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Writing and Time: Summer Teaching and Scheduling

acceleration, classroom management, teaching

There are idyllic images of writing. Picture Hemingway leisurely strolling the streets of Pamplona or Thoreau overlooking Walden Pond.

 Walden Pond at Sunset

Time is an inherent factor to the creative process. Things need to soak, to marinate, to become something. The ideal picture of creativity is often one with loose deadlines or perhaps none at all.
That’s not, however, the reality for our students, and it is even less so in the summer.

I am teaching a four-week developmental writing class that started two days ago. Normally, two days into the semester things are pretty relaxed. We’re still getting to know one another. We’ve had a syllabus quiz and some ice breakers, and I’ve introduced the first assignment my students will need to turn in online. This gives us some time to deal with hiccups like textbook funding shortfalls, scheduling confusion, and technology anxiety.
Today, two days in, my students in this class have already submitted two graded in-class writings, started working on two informal assignments to be turned in online, and been introduced to their first formal writing assignment, due in a week.

I’m not going to lie. When I made this syllabus, I was scared. I pictured mutiny.

Walk The Plank, Panarea
And I didn’t want to have to walk the plank.
My anxiety was heightened even more when I found out that a few of the students in the class were in school for the very first time in years. The pressure was on to make sure that they weren’t overwhelmed. I knew that what happened in the next few hours could set a tone for them that would carry over (or not, I feared).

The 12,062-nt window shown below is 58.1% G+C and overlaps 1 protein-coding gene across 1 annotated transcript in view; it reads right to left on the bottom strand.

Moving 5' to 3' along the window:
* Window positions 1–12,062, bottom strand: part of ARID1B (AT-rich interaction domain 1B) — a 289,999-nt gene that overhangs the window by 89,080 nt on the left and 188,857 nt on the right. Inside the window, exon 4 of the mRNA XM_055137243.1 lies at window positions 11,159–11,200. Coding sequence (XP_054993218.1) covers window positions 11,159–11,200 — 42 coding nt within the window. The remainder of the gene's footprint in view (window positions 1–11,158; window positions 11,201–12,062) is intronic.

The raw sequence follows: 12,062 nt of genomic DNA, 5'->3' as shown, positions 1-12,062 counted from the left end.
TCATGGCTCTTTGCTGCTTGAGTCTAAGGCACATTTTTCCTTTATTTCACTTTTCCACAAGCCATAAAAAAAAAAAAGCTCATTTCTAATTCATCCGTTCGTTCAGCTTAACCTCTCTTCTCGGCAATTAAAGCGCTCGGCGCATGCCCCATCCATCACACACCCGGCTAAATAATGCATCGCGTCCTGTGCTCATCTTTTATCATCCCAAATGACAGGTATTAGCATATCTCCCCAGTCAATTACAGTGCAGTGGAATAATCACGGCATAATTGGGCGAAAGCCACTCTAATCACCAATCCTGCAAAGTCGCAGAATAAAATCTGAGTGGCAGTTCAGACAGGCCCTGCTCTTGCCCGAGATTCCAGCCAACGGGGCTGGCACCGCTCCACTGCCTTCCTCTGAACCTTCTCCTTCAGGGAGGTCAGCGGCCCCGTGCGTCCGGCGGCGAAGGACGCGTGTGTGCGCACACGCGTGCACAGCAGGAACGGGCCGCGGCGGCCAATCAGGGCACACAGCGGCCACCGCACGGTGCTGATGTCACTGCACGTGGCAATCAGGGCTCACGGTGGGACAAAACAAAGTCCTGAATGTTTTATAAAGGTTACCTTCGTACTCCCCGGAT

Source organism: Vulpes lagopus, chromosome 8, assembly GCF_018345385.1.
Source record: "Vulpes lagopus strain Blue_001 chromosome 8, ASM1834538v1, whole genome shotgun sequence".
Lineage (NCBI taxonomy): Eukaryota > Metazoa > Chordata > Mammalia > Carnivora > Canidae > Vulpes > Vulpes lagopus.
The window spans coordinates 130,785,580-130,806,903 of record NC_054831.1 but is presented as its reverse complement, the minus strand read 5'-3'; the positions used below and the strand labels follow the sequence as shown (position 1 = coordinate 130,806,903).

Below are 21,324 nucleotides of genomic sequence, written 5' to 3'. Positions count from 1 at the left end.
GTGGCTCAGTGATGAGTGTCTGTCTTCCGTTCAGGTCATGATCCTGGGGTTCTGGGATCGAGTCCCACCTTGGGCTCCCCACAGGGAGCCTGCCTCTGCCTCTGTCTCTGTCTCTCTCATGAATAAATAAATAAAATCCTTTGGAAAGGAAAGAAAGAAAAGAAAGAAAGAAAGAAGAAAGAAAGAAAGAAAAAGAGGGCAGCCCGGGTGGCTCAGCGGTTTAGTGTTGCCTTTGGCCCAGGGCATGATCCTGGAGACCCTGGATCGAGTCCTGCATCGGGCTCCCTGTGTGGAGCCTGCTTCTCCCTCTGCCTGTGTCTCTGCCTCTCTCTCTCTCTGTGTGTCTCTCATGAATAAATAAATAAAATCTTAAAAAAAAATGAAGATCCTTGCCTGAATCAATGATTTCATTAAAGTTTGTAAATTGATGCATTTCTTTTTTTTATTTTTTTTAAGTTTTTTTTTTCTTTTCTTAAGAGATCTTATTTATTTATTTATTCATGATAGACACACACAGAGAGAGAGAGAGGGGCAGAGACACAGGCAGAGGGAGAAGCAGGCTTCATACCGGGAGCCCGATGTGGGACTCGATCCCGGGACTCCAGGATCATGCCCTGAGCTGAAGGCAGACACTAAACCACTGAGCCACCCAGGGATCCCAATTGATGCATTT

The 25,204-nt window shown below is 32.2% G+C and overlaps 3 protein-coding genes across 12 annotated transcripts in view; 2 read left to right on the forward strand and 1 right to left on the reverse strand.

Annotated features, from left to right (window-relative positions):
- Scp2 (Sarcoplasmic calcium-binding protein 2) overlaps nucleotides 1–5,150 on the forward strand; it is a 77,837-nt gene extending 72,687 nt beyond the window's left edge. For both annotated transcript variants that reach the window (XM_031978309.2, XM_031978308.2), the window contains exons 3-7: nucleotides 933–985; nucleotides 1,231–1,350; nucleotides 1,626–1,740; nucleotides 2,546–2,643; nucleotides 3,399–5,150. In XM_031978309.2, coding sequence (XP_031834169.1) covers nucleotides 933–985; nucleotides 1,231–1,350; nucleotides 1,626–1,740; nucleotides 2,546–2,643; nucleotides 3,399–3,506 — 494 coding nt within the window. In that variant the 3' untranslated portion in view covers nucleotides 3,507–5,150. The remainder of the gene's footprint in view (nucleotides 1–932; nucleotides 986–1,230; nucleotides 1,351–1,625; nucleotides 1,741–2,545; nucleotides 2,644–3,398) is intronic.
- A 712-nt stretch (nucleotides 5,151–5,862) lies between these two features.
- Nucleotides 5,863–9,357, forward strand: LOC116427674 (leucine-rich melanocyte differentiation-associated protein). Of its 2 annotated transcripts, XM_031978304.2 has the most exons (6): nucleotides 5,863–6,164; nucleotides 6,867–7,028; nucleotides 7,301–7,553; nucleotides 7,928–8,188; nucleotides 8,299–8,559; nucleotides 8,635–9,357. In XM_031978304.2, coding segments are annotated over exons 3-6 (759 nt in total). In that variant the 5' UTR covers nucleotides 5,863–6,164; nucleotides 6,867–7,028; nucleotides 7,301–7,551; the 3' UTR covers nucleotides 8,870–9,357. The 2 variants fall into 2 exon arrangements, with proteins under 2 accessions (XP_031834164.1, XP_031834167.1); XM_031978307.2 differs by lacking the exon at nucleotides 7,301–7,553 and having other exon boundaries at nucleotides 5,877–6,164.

I don’t want to jinx it, but so far my fears seem unwarranted. These students have been alert and active. They have been on top of every assignment and asked way more questions than I normally get in the first few days of classes. I spent a lot of time talking about the importance of staying on track in a class this fast-paced, and they seem to understand the challenge.

I don’t expect to get it all exactly right at first, but I’m feeling a lot more confident about this time thing. Sure, they’re going to move fast. Yes, I had to do one fewer major paper than I normally do in a full 16-week class, but I do feel that the schedule before them is both doable and challenging. I really believe those who complete it will be ready for the next class.

How have you handled condensed classroom schedules? How do you make the most of longer classroom hours without losing attention and focus (theirs and yours)? Are there any benefits (content-wise) to moving through faster?
Photo: Tim Hettler
Bruno Travers
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